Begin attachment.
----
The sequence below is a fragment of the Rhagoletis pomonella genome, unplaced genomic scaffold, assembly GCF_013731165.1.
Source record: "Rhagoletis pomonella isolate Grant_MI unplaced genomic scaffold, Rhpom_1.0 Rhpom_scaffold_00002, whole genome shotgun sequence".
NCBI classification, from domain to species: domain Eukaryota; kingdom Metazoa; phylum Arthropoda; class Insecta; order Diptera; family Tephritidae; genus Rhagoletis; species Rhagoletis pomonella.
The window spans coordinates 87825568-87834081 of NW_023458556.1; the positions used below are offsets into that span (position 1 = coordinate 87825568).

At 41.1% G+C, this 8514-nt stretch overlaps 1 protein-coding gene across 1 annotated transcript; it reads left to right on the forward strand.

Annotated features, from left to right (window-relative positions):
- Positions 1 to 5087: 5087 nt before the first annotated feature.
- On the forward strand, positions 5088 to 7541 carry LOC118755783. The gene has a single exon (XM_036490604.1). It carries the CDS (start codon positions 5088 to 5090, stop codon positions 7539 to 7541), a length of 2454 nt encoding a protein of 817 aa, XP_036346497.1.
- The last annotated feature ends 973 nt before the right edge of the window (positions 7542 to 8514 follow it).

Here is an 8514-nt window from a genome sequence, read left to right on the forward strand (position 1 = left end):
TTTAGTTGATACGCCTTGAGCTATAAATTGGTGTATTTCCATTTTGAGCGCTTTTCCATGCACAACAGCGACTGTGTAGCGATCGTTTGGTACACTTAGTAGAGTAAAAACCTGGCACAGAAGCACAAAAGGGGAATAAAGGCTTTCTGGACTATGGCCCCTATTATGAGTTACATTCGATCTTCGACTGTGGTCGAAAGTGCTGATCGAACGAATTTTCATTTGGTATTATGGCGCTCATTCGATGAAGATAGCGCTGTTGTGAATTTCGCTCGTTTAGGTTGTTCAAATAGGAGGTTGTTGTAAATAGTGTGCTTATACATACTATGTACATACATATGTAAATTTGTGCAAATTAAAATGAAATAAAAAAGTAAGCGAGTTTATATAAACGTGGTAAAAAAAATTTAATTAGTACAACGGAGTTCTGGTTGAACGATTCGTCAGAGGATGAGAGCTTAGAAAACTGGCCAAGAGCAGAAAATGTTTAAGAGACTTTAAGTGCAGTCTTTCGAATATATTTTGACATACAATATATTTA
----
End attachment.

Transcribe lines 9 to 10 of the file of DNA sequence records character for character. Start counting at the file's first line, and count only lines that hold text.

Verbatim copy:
- The last annotated feature ends 973 nt before the right edge of the window (positions 7542 to 8514 follow it).

Here is an 8514-nt window from a genome sequence, read left to right on the forward strand (position 1 = left end):